Dwindling domestic demand for C-17 cargo planes will force Boeing Co. to slash 1,100 jobs at its U.S. plants, most of them in Long Beach where the aerospace giant has cut 13,000 jobs since the 1990s, the company said Thursday.
The cuts include accountants, midlevel management, engineering, research and assembly line workers. Affected workers will receive 60-day notices beginning Friday, with layoffs staggered monthly through 2012.
Boeing said it will assist affected workers in trying to land positions elsewhere in the company.
The C-17 has been a military workhorse since production began in 1993. The U.S. Air Force has purchased 206 to date, with others owned by Canada, United Kingdom, Australia, Qatar and the United Arab Emirates.
India and Kuwait have placed orders for a combined 11 aircraft. If approved as expected in coming months, the deal with India's Air Force should keep the Long Beach production line in operation through 2013.
In Long Beach, the Boeing work force has dwindled from 20,000 employees in the 1990s to less than 7,000.
Downsizing is necessary to slow the C-17 production schedule — from 14 aircraft annually to 10 — and keep plants operating with a smaller work force while international orders are sought for the plane, Boeing said.
"I've been working on the C-17 for 20 years and I personally know a lot of the great people who work on this, so it's weighing heavily on me," C-17 program manager Bob Ciesla said in a statement. "But it's simply something that needed to be done."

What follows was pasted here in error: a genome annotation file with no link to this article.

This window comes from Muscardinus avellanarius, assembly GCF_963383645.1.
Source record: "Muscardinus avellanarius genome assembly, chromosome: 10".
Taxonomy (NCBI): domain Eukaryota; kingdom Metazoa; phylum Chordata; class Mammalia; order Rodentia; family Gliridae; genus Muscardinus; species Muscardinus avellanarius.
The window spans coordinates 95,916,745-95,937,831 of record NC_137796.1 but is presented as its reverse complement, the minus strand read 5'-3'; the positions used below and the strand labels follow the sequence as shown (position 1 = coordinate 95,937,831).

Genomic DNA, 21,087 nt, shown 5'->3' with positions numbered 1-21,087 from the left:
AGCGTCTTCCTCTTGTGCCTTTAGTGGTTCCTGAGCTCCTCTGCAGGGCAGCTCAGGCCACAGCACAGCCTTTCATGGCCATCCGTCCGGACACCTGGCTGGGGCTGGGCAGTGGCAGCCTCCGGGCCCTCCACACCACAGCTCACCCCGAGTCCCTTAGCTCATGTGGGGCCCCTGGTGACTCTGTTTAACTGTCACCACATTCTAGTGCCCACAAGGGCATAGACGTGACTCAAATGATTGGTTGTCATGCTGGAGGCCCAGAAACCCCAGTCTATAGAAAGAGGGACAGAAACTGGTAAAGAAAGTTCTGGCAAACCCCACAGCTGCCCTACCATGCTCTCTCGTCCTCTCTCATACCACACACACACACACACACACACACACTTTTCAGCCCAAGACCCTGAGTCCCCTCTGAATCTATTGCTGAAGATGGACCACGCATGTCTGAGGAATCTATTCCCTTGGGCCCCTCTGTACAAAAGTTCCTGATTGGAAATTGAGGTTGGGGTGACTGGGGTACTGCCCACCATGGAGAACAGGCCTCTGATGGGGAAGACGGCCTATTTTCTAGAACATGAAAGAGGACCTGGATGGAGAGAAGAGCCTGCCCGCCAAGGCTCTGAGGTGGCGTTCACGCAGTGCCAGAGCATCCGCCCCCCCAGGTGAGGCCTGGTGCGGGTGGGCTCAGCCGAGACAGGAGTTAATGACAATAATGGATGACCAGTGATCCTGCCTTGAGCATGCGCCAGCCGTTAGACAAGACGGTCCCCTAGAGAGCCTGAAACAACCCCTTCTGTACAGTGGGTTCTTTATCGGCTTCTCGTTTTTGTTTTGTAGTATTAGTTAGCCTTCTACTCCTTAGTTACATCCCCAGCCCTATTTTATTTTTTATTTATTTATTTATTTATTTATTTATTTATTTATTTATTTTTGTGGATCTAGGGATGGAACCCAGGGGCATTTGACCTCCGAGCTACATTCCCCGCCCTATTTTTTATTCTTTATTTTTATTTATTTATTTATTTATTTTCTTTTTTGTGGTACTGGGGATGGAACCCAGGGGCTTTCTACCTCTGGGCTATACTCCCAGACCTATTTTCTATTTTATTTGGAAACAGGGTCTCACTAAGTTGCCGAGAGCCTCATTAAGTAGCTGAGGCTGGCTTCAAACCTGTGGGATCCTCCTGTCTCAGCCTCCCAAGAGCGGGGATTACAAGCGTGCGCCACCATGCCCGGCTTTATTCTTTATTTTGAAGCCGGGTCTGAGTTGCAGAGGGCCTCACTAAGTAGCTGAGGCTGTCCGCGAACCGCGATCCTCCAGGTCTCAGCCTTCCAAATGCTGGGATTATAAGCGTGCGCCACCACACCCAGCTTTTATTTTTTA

Boeing has been restructuring its operations in Long Beach. It recently announced the transfer 800 engineering and research positions to Oklahoma by the end of the year as well as the shutdown of a 160-employee parts warehouse in Carson, California, this summer.
Employees were told of the latest layoffs Wednesday.
"Between this and recent layoffs at the warehouse facility, it's been overwhelming. The jobs are just drying up," said Stan Klemchuck, president of United Aerospace Workers Local 148, which represents about 1,700 workers in Long Beach.
In a statement, Mayor Bob Foster said it was disappointing.
"Our rich history of aerospace manufacturing makes this an emotional day for Long Beach, as the C-17 plant is the last of what was previously a robust aerospace manufacturing industry in California," Foster said.